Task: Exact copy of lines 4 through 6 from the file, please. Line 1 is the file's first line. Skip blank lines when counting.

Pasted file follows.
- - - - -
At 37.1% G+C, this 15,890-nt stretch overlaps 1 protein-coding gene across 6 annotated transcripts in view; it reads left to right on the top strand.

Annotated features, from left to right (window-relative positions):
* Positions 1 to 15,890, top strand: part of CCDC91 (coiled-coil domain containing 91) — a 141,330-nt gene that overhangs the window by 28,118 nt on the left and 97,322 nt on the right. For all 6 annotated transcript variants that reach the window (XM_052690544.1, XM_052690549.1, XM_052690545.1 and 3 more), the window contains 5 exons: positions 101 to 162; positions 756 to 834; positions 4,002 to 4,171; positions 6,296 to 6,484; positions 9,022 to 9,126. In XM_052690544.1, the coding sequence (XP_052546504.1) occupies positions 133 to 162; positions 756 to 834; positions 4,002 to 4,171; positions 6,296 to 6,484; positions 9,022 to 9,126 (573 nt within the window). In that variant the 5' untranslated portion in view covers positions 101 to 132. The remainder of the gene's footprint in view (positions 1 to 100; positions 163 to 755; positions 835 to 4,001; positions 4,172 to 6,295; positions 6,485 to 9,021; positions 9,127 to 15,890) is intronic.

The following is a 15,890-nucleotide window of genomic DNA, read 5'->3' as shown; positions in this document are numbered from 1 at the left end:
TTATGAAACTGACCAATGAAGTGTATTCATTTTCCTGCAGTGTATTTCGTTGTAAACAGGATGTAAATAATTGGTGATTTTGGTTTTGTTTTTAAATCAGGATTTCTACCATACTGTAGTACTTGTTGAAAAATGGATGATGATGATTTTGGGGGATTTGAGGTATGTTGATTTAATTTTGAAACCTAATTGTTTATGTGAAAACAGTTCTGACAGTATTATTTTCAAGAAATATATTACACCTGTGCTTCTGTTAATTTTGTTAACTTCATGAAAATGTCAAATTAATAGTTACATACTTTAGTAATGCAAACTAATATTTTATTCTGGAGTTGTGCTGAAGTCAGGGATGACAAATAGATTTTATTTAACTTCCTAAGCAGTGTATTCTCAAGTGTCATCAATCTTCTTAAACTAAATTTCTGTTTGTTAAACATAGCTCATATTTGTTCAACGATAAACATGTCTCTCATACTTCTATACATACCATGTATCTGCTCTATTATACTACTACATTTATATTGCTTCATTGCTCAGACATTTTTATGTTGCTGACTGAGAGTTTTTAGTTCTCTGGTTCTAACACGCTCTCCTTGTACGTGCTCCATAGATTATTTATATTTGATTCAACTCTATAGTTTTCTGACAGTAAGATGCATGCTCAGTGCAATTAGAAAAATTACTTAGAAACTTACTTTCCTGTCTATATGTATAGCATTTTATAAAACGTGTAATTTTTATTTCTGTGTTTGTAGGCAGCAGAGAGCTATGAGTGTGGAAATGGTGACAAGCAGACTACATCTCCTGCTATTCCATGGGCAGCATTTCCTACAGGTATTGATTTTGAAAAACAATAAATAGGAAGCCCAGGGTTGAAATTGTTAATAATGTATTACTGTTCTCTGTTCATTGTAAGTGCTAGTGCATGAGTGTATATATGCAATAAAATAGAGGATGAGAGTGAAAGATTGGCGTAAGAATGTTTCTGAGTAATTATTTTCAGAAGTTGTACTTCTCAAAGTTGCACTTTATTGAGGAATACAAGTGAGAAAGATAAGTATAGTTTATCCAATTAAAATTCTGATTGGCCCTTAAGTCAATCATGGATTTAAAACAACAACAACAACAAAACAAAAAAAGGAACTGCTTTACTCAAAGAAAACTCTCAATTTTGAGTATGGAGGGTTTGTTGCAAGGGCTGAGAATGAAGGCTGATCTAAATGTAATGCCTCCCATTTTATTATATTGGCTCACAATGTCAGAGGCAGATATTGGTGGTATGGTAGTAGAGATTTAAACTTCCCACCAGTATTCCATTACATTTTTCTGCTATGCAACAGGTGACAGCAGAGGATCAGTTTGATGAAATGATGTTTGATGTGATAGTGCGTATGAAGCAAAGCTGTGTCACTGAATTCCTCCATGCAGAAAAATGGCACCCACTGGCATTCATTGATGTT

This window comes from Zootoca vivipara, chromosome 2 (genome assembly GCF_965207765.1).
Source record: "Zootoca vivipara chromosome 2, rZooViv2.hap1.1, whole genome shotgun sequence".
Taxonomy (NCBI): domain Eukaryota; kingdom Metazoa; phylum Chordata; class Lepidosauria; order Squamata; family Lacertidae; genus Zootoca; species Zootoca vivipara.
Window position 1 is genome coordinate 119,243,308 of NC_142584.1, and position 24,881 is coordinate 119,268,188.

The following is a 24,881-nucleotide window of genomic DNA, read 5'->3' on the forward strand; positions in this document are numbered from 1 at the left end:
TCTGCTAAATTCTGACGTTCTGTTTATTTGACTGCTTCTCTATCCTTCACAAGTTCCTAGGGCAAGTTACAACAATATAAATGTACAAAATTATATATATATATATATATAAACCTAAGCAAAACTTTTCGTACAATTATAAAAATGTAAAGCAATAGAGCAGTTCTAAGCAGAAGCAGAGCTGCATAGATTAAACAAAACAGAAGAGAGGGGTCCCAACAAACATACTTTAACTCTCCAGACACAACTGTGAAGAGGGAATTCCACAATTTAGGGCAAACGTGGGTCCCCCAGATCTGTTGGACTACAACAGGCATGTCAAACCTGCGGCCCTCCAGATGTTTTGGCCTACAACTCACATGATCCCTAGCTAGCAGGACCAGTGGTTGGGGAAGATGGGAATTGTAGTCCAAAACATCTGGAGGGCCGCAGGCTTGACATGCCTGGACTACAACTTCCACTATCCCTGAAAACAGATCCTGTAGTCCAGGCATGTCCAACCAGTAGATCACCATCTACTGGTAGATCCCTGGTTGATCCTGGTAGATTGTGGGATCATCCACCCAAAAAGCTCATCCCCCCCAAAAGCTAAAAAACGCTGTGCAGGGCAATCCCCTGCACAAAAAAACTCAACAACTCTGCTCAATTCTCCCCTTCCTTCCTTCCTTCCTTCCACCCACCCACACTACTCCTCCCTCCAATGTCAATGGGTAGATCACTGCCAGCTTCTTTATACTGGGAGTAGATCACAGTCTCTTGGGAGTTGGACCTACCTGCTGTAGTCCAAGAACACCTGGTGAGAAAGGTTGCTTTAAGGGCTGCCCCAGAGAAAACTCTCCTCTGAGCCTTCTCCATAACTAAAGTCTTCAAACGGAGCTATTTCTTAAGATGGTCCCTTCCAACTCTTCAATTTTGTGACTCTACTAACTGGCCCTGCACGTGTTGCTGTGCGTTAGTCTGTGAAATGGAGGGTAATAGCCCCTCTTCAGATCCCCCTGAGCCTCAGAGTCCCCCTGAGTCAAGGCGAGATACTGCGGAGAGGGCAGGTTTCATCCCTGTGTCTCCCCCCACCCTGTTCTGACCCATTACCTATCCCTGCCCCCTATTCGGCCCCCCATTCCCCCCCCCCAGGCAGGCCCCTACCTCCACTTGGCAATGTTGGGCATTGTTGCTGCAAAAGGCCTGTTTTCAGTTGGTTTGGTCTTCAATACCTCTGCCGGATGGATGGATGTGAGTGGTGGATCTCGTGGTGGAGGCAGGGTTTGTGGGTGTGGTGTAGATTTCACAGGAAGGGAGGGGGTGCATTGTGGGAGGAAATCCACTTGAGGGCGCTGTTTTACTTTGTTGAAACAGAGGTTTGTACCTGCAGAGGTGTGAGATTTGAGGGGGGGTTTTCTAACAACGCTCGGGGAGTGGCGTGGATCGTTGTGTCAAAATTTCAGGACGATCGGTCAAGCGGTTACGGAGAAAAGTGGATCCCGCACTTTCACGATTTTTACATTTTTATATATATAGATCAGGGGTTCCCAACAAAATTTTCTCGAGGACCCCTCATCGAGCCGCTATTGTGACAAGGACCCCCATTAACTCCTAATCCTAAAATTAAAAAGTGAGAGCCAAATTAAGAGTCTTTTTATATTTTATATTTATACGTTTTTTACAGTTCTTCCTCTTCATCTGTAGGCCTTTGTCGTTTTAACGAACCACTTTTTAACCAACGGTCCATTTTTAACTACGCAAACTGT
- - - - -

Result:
The following is a 15,890-nucleotide window of genomic DNA, read 5'->3' as shown; positions in this document are numbered from 1 at the left end:
TTATGAAACTGACCAATGAAGTGTATTCATTTTCCTGCAGTGTATTTCGTTGTAAACAGGATGTAAATAATTGGTGATTTTGGTTTTGTTTTTAAATCAGGATTTCTACCATACTGTAGTACTTGTTGAAAAATGGATGATGATGATTTTGGGGGATTTGAGGTATGTTGATTTAATTTTGAAACCTAATTGTTTATGTGAAAACAGTTCTGACAGTATTATTTTCAAGAAATATATTACACCTGTGCTTCTGTTAATTTTGTTAACTTCATGAAAATGTCAAATTAATAGTTACATACTTTAGTAATGCAAACTAATATTTTATTCTGGAGTTGTGCTGAAGTCAGGGATGACAAATAGATTTTATTTAACTTCCTAAGCAGTGTATTCTCAAGTGTCATCAATCTTCTTAAACTAAATTTCTGTTTGTTAAACATAGCTCATATTTGTTCAACGATAAACATGTCTCTCATACTTCTATACATACCATGTATCTGCTCTATTATACTACTACATTTATATTGCTTCATTGCTCAGACATTTTTATGTTGCTGACTGAGAGTTTTTAGTTCTCTGGTTCTAACACGCTCTCCTTGTACGTGCTCCATAGATTATTTATATTTGATTCAACTCTATAGTTTTCTGACAGTAAGATGCATGCTCAGTGCAATTAGAAAAATTACTTAGAAACTTACTTTCCTGTCTATATGTATAGCATTTTATAAAACGTGTAATTTTTATTTCTGTGTTTGTAGGCAGCAGAGAGCTATGAGTGTGGAAATGGTGACAAGCAGACTACATCTCCTGCTATTCCATGGGCAGCATTTCCTACAGGTATTGATTTTGAAAAACAATAAATAGGAAGCCCAGGGTTGAAATTGTTAATAATGTATTACTGTTCTCTGTTCATTGTAAGTGCTAGTGCATGAGTGTATATATGCAATAAAATAGAGGATGAGAGTGAAAGATTGGCGTAAGAATGTTTCTGAGTAATTATTTTCAGAAGTTGTACTTCTCAAAGTTGCACTTTATTGAGGAATACAAGTGAGAAAGATAAGTATAGTTTATCCAATTAAAATTCTGATTGGCCCTTAAGTCAATCATGGATTTAAAACAACAACAACAACAAAACAAAAAAAGGAACTGCTTTACTCAAAGAAAACTCTCAATTTTGAGTATGGAGGGTTTGTTGCAAGGGCTGAGAATGAAGGCTGATCTAAATGTAATGCCTCCCATTTTATTATATTGGCTCACAATGTCAGAGGCAGATATTGGTGGTATGGTAGTAGAGATTTAAACTTCCCACCAGTATTCCATTACATTTTTCTGCTATGCAACAGGTGACAGCAGAGGATCAGTTTGATGAAATGATGTTTGATGTGATAGTGCGTATGAAGCAAAGCTGTGTCACTGAATTCCTCCATGCAGAAAAATGGCACCCACTGGCATTCATTGATGTT

This window comes from Zootoca vivipara, chromosome 2 (genome assembly GCF_965207765.1).